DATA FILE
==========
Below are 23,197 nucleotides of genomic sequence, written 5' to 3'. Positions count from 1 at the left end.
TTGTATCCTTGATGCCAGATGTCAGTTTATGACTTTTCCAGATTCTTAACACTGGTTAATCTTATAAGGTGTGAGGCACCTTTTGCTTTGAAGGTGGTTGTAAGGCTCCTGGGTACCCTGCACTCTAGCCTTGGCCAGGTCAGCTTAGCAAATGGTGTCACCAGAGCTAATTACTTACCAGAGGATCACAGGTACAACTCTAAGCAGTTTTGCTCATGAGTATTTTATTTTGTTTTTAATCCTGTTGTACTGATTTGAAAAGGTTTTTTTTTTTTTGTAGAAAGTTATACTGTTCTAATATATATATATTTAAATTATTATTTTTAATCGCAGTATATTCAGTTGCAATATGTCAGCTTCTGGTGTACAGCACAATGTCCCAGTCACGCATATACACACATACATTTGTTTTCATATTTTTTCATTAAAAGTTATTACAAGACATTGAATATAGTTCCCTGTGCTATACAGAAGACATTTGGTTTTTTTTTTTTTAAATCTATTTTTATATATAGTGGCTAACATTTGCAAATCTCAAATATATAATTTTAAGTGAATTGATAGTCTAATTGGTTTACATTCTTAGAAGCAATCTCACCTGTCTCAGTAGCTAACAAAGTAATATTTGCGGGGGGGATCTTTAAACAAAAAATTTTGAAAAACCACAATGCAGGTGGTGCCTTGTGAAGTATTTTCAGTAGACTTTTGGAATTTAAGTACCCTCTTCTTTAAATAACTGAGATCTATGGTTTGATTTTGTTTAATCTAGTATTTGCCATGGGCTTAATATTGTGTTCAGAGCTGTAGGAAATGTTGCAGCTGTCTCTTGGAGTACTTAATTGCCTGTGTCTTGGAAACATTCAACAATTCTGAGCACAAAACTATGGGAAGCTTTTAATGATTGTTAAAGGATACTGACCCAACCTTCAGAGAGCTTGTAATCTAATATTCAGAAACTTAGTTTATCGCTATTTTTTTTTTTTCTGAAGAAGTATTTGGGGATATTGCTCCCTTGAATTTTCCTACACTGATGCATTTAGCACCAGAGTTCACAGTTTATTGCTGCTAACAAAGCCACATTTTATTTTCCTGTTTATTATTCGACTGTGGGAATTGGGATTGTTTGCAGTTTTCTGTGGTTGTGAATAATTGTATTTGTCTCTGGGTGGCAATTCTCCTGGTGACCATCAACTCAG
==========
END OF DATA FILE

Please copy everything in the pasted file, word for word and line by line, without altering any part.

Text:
Below are 23,197 nucleotides of genomic sequence, written 5' to 3'. Positions count from 1 at the left end.
TTGTATCCTTGATGCCAGATGTCAGTTTATGACTTTTCCAGATTCTTAACACTGGTTAATCTTATAAGGTGTGAGGCACCTTTTGCTTTGAAGGTGGTTGTAAGGCTCCTGGGTACCCTGCACTCTAGCCTTGGCCAGGTCAGCTTAGCAAATGGTGTCACCAGAGCTAATTACTTACCAGAGGATCACAGGTACAACTCTAAGCAGTTTTGCTCATGAGTATTTTATTTTGTTTTTAATCCTGTTGTACTGATTTGAAAAGGTTTTTTTTTTTTTGTAGAAAGTTATACTGTTCTAATATATATATATTTAAATTATTATTTTTAATCGCAGTATATTCAGTTGCAATATGTCAGCTTCTGGTGTACAGCACAATGTCCCAGTCACGCATATACACACATACATTTGTTTTCATATTTTTTCATTAAAAGTTATTACAAGACATTGAATATAGTTCCCTGTGCTATACAGAAGACATTTGGTTTTTTTTTTTTTAAATCTATTTTTATATATAGTGGCTAACATTTGCAAATCTCAAATATATAATTTTAAGTGAATTGATAGTCTAATTGGTTTACATTCTTAGAAGCAATCTCACCTGTCTCAGTAGCTAACAAAGTAATATTTGCGGGGGGGATCTTTAAACAAAAAATTTTGAAAAACCACAATGCAGGTGGTGCCTTGTGAAGTATTTTCAGTAGACTTTTGGAATTTAAGTACCCTCTTCTTTAAATAACTGAGATCTATGGTTTGATTTTGTTTAATCTAGTATTTGCCATGGGCTTAATATTGTGTTCAGAGCTGTAGGAAATGTTGCAGCTGTCTCTTGGAGTACTTAATTGCCTGTGTCTTGGAAACATTCAACAATTCTGAGCACAAAACTATGGGAAGCTTTTAATGATTGTTAAAGGATACTGACCCAACCTTCAGAGAGCTTGTAATCTAATATTCAGAAACTTAGTTTATCGCTATTTTTTTTTTTTCTGAAGAAGTATTTGGGGATATTGCTCCCTTGAATTTTCCTACACTGATGCATTTAGCACCAGAGTTCACAGTTTATTGCTGCTAACAAAGCCACATTTTATTTTCCTGTTTATTATTCGACTGTGGGAATTGGGATTGTTTGCAGTTTTCTGTGGTTGTGAATAATTGTATTTGTCTCTGGGTGGCAATTCTCCTGGTGACCATCAACTCAG